The food game in Yorkshire is lively and played for high stakes. There are more Michelin stars here—five in all—than in any other county in the UK outside of London. In hiring Shaun Rankin, Grantley Hall clearly means to up Yorkshire’s count. (Rankin already won a star for Bohemia, on the Channel Island of Jersey.) Rankin has said that he aims to fill his market basket within 40 kilometres of the hotel. This is not such a tight straitjacket: Yorkshire’s beef and lamb are renowned, and its produce is bountiful. There are exceptions to Rankin’s rule, of course— Wensleydale, home of one of England’s iconic cheeses, is 56 kilometres away. But vanilla, which grows in Madagascar, doesn’t come anywhere close. Rankin was raised in North Yorkshire, and he knows his way around its woods. So he makes his ‘vanilla’ ice cream from a locally available herb called woodruff, which has a similar flavour.
Driving straight east from Ripon, away from the Dales, you cross Dere Street, which is the modern name for the old Roman road that splits Yorkshire lengthwise. On the far side of this thoroughfare, the character of the land changes strongly and quickly. Glades give way to bare, low hills that roll eastward to the North Sea. Before long, you enter the uplands of North York Moors National Park, which in September are quilted purple with heather. It’s a sadder, lonelier landscape than the Dales, but equally beautiful.
There are many ways to take it in, but the quaintest and most romantic must surely be the North Yorkshire Moors Railway. A charitable trust now operates the old steam and diesel trains that make the 29-kilometre run over the moors from Pickering to Whitby. Hokey as it may be, I find it difficult to resist the chugging and clanking of the old locomotives—mine was the Repton No. 926 from 1934—or the great plumes of smoke that rise up as you pull into country stations like Goathland, which stood in for Hogsmeade Station in the Harry Potter movies. More than one grown man let loose with a “whoo whoo!” as the Repton 926 blew its steam whistle.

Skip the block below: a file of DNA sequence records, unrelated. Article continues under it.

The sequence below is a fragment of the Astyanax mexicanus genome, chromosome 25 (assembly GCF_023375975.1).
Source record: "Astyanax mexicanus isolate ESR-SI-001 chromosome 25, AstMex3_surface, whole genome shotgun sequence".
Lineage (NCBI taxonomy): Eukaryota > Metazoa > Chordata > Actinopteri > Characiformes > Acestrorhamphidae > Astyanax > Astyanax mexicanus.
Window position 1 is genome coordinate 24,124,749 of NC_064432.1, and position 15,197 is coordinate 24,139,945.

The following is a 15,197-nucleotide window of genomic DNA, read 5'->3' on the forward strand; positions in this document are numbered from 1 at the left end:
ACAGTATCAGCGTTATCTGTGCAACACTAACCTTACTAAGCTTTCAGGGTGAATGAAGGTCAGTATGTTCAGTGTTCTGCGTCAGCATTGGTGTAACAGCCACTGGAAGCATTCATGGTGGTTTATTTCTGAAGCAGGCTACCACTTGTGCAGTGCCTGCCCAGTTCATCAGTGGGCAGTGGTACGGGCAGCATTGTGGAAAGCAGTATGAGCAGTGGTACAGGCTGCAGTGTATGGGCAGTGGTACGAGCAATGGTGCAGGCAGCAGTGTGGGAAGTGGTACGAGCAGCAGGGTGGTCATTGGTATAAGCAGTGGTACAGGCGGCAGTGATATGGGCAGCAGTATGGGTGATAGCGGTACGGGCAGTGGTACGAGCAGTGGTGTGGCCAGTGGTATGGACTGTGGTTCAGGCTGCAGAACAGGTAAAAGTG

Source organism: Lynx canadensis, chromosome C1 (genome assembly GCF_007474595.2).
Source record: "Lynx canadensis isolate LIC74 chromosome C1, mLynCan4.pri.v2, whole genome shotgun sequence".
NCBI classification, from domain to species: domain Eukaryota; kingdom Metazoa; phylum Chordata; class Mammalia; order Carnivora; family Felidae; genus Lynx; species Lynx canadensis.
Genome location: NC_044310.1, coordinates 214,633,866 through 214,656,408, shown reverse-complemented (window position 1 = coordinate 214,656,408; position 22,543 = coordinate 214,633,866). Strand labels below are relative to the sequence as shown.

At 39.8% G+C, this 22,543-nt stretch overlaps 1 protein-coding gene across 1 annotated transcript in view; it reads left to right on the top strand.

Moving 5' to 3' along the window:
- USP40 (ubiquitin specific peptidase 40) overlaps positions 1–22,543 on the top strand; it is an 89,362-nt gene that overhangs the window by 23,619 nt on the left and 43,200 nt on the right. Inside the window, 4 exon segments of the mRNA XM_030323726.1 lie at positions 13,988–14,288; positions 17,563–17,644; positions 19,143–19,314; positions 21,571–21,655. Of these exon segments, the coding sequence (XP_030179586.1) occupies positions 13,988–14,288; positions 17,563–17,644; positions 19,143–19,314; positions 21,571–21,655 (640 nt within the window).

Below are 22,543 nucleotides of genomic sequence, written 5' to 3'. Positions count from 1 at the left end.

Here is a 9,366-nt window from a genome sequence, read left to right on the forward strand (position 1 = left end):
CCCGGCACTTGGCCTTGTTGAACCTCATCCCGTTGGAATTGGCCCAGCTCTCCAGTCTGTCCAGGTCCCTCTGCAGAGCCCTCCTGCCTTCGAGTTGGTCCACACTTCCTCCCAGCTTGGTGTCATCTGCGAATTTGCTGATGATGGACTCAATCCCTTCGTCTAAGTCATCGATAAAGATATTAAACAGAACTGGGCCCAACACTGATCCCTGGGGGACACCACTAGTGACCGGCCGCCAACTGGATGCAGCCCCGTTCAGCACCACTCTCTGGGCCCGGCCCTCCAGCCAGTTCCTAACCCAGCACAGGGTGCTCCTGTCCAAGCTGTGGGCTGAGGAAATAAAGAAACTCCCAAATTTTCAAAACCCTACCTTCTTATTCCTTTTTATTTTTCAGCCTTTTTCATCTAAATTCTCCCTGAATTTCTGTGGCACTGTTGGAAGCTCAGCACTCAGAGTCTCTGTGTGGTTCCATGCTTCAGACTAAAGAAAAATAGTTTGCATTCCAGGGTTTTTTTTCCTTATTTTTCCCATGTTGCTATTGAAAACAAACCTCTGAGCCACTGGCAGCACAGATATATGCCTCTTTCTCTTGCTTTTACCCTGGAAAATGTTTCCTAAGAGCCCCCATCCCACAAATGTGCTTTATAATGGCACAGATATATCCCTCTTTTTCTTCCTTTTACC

The moors meet the sea at Whitby, where the railroad line ends. There I toured the supremely haunting Whitby Abbey, which glowers over the town and the gray waves from high on the cliffs. To see the roofless nave backlit against low clouds provokes an involuntary shudder. The monastery was founded by the Abbess Hild in 657, which makes her perhaps the original eminent Yorkshirewoman, but the Gothic building whose ruins cast their spell today dates from much later. Those ruins left their creepy imprint on Bram Stoker, who saw them on a visit in 1890 and set several scenes from his Dracula in the abbey. So I was not surprised, as I wandered among the bare ruined choirs, to hear a gent in a Victorian bowler say, “Dead! And with two small holes in his neck!” They typically run theatrical renditions of Dracula all summer long— though they’re currently on hiatus because of the pandemic. The one I happened upon last year was pretty good, too.